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After a five-year journey, a blessed birth

It was the Day 7 embryo that finally took root. “He passed every milestone, from sac development to heartbeat. We started calling him Baby Seven. It’s a powerful number, God’s number,” Tamara says.

Tamara and Devon DeGrasse with baby Seven.
Tamara and Devon DeGrasse with baby Seven.Read moreBella Baby Photography

THE PARENTS: Tamara DeGrasse, 40, and Devon DeGrasse, 36, of Boothwyn

THE CHILD: Seven Parker, born June 12, 2022

AN OMEN: At their wedding, after the vows, they released a pair of homing doves, which mate for life. In the middle of the reception, Tamara called the birds’ keeper to find out if they’d made it home. The answer was yes.

The frozen embryo — the one that had developed in a petri dish until Day 7, then went to a lab for testing — was their last possibility. But the reproductive endocrinologist cautioned, “Don’t have your hopes up.”

It was their fourth IVF cycle. Earlier attempts, using Tamara’s eggs and immature, non-swimming sperm extracted from Devon, ended with embryos that failed to develop outside the womb, or that were transferred to Tamara’s uterus but never grew.

They’d used cash reserves and loans, gift money from their parents, and a grant from Baby Quest. They’d considered — after the unsuccessful third round of IVF — abandoning their five-year journey to conceive.

“It was crushing,” Tamara recalls. “This was our only option. We’re out of money and we’re out of stamina and this is all we have left. We did the transfer and went on a camping trip two days later. It was our little hidden secret.”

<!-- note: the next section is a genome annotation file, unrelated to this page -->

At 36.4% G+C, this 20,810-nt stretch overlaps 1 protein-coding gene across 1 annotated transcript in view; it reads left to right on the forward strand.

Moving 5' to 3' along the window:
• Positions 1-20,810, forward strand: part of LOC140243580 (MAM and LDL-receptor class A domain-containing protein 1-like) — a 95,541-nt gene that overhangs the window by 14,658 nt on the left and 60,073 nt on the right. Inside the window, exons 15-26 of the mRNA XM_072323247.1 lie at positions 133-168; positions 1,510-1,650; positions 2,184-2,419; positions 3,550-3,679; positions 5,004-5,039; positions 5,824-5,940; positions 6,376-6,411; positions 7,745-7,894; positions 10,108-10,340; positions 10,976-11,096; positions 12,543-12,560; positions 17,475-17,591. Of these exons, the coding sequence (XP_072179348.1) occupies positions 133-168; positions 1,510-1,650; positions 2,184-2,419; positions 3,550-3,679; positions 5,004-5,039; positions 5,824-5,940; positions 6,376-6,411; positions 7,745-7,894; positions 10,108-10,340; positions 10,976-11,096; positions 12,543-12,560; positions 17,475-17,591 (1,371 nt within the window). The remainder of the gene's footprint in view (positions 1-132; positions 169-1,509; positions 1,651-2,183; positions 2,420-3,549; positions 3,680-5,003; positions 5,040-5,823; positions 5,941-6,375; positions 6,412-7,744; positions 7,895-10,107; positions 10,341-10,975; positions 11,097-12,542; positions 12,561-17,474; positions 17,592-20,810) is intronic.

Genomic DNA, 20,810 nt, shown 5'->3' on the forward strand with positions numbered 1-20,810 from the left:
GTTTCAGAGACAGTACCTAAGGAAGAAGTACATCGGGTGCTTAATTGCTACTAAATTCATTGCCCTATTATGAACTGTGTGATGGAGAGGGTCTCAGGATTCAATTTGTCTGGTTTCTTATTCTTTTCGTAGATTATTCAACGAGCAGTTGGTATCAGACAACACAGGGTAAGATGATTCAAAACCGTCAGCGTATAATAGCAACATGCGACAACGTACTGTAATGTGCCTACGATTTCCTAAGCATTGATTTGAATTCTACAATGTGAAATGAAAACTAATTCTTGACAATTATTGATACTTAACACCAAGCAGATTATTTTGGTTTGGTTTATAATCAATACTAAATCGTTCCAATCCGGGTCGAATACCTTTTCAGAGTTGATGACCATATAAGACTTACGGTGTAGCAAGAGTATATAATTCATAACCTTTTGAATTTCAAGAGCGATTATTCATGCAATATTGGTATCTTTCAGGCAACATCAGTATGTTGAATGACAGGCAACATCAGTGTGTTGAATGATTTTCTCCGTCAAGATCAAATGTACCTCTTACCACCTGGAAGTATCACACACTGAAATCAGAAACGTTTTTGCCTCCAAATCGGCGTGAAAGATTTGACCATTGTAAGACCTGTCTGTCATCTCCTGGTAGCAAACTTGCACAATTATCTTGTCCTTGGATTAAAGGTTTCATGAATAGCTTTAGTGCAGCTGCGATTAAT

Back at home, she took a drugstore test. “It was 8 a.m. I remember looking at myself in the mirror, with my jaw hanging: Holy crap. I remember waking Devon up. He said, ‘There’s two lines. What does that mean?’ I said, ‘I think that means we’re pregnant.’ ”

A visit to the fertility clinic confirmed the pregnancy. “We immediately said a thank-you prayer,” Tamara says. They told their parents right away, but waited 12 weeks to share the news with other relatives and friends at a “gender-bender” party with the guys dressed in wigs and the women costumed as men.

One guest would attempt to open a wrapped gift while wearing mittens as the next person rolled dice; if they landed a 7 or an 11, they could grab the gift and take over the unwrapping. Inside the box was a copy of the first ultrasound image.

“That was the reveal,” Tamara says. Once the news was out, guests swarmed them in a joyful hug.

Tamara and Devon love to tell the story of how they did — and didn’t — meet. It took three tries: the first spotting in 2006, when Devon leafed through a magazine in a barbershop and saw a two-page spread headlined “Singer, songwriter, artist from Philadelphia.”

“I thought: Why does this young lady have an entire spread? Who is she? She’s got to be someone important.”

They met in person two years later, at a Caribbean carnival in Washington, where they talked but didn’t exchange numbers. The next day, Devon drove by the same park, spotted Tamara again, and hopped out of the car, even more determined this time.